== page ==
And so a new year begins. Interestingly enough, there really is no significance as to this date starting the new year, other than historical references. Astronomically, this date doesn’t signify anything; the winter solstice is slightly more significant astronomically, since it signifies when the days start to lengthen again rather than shorten. This is all tied into the Earth’s orbit around the sun. How we measure that orbit is quite a bit more complex than what our calender surmises. Bad Astronomer, one of my favorite blogs, explains it exceptionally well in his post about the tropical year: How Astronomers define a year
A “day” is how long it takes the Earth to rotate once, but we’re back to that measurement problem again. But hey, we used the stars once, let’s do it again! You stand on the Earth and define a day as the time it takes for a star to go from directly overhead to directly overhead again: a sidereal day. That takes 23 hours 56 minutes 4 seconds = 86,164 seconds. But wait a second (a sidereal second?)—shouldn’t that be exactly equal to 24 hours? What happened to those 3 minutes and 56 seconds?
I was afraid you’d ask that—but this turns out to be important.
It’s because the 24-hour day is based on the motion of the Sun in the sky, and not the stars. During the course of that almost-but-not-quite 24 hours, the Earth was busily orbiting the Sun, so it moved a little bit of the way around its orbit (about a degree). If you measure the time it takes the Sun to go around the sky once—a solar day—that takes 24 hours, or 86,400 seconds. It’s longer than a sidereal day because the Earth has moved a bit around the Sun during that day, and it takes a few extra minutes for the Earth to spin a little bit more to “catch up” to the Sun’s position in the sky.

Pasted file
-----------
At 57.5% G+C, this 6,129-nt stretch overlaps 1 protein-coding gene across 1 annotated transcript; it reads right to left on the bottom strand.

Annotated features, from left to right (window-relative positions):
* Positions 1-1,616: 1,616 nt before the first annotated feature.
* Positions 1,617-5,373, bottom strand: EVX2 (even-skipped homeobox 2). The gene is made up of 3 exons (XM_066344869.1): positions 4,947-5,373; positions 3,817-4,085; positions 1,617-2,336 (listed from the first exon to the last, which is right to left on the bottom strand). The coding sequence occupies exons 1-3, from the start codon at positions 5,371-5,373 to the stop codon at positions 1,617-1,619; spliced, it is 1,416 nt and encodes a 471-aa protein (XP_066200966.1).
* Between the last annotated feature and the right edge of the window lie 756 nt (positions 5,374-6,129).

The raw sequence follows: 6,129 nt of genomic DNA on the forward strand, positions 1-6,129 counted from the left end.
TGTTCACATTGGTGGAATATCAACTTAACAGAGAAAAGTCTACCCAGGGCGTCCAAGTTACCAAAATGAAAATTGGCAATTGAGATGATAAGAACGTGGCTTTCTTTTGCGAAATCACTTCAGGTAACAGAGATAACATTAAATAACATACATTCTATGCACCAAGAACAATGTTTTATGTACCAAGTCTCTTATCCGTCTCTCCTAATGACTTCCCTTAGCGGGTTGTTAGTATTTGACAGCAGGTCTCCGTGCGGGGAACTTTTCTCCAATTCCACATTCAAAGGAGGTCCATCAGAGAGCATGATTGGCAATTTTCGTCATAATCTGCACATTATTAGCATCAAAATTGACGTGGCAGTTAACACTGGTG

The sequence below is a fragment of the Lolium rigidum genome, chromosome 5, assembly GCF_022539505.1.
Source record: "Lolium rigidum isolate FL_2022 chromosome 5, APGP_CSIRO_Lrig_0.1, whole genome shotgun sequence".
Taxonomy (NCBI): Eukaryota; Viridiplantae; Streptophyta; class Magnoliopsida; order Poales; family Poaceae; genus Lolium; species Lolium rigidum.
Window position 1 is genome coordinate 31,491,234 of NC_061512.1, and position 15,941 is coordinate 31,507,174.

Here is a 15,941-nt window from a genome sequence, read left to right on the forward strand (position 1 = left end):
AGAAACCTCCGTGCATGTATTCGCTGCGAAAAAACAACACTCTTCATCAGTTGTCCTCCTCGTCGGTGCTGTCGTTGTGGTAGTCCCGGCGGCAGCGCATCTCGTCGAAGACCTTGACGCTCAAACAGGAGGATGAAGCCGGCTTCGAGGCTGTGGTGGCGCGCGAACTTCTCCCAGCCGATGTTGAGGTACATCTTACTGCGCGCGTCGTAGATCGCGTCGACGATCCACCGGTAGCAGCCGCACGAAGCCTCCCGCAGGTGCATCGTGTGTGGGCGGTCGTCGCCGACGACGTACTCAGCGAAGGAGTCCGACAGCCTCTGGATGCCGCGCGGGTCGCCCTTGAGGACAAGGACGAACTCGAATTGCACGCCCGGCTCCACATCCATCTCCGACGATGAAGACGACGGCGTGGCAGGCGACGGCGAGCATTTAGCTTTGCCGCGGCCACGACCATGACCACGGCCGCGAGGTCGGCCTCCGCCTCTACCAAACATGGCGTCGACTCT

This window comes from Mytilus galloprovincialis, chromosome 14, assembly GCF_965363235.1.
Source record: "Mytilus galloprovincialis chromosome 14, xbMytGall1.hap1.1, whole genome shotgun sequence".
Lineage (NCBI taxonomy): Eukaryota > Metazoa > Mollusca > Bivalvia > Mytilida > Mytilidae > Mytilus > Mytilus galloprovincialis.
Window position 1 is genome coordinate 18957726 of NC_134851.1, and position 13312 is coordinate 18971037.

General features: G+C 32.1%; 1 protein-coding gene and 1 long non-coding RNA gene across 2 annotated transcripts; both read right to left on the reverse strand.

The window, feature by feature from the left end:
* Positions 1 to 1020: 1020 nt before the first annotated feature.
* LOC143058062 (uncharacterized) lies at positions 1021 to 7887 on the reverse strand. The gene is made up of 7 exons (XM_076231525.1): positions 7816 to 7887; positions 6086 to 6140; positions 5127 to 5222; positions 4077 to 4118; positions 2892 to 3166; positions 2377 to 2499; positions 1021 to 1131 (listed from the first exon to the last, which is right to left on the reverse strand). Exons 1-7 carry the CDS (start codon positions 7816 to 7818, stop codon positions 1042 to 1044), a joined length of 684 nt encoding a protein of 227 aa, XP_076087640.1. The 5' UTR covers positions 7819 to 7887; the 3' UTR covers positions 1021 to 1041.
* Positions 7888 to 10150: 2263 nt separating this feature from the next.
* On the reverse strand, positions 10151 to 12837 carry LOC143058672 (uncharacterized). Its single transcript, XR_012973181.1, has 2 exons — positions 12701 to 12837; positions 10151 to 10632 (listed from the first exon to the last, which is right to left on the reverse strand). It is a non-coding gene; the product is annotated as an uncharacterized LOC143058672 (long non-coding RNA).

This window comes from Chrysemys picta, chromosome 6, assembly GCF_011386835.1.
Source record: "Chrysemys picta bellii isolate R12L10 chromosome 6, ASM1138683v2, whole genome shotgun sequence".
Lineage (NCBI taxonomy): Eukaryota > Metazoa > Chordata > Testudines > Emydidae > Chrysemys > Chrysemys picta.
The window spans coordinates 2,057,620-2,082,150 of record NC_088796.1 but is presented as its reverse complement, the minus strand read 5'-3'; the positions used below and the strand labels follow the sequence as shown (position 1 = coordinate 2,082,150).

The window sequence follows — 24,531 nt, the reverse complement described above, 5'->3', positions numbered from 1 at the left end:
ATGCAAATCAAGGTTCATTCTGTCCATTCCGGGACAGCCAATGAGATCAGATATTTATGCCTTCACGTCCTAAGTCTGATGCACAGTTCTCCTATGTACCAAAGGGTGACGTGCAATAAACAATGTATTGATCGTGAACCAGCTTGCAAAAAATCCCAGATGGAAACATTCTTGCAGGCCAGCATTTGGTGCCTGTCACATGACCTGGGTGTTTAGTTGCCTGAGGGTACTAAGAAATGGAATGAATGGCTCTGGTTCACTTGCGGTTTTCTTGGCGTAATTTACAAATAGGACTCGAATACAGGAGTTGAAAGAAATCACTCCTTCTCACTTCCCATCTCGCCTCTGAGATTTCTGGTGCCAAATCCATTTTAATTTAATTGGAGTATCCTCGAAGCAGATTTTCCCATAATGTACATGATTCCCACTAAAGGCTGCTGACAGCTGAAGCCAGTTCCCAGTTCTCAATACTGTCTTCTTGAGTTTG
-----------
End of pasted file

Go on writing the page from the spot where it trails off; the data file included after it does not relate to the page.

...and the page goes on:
A diagram from Nick Strobel’s fine site Astronomy Notes (shown here; click to embiggen) helps explain this. See how the Earth has to spin a little bit longer to get the Sun in the same part of the sky? That extra 3 minutes and 56 seconds is the difference between a solar and sidereal day.
OK, so we have a year of 31,558,149 seconds. If we divide that by 86,164 seconds/day we get 366.256 days per year.
Wait, that doesn’t sound right. You’ve always read it’s 365.25 days per year, right? But that first number, 366.256, is a year in sidereal days. In solar days, you divide the seconds in a year by 86,400 to get 365.256 days.
Phew! That number sounds right. But really, both numbers are right. It just depends on what unit you use. It’s like saying something is 1 inch long, and it’s also 2.54 centimeters long. Both are correct.
Having said all that, I have to admit that the 365.25 number this is not really correct. It’s a cheat. That’s really using a mean or average solar day. The Sun is not a point source, it’s a disk, so you have to measure a solar day using the center of the Sun, correcting for the differences in Earth’s motion as it orbits the Sun (because it’s not really a circle, it’s an ellipse) and and and. In the end, the solar day is really just an average version of the day, because the actual length of the day changes every, um, day.
Quote from Phil Plait’s blog: Bad Astronomy
As you can see, determining the length of year can be quite complex. The article goes on to explain adapting a calender to the above, how the Earth’s orbit around the sun plays into all of this, and other fascinating astronomical tidbits about our solar system and how we measure time. For the most part, picking January 1st is slightly arbitrary and mostly dependent on history, but as for the measurement of the year and how many days are in our year, that’s astronomically based. It’s also not an integral number, and thus to account for that, we have leap years to essentially ‘reset’ our calenders in order to avoid having our calenders not match up with the seasons. That’s all explained extremely well in the link above, so I don’t really feel the need to discuss it too heavily here. For me, a lover of astronomy, I find this all fascinating.
And so it’s a new year, and another new start. This past year of 2013 has been extremely harsh and unforgiving for me, and held only a handful of good moments, but it is my hope that this upcoming year will be much kinder and more favorable.
Also, I hope to write more short stories this year. It’s a goal, so that I can attempt to get more of them published and to beef up my writing resume. Another hope is to finish the novella I’m working on and to edit and revise my Snow White novella as well.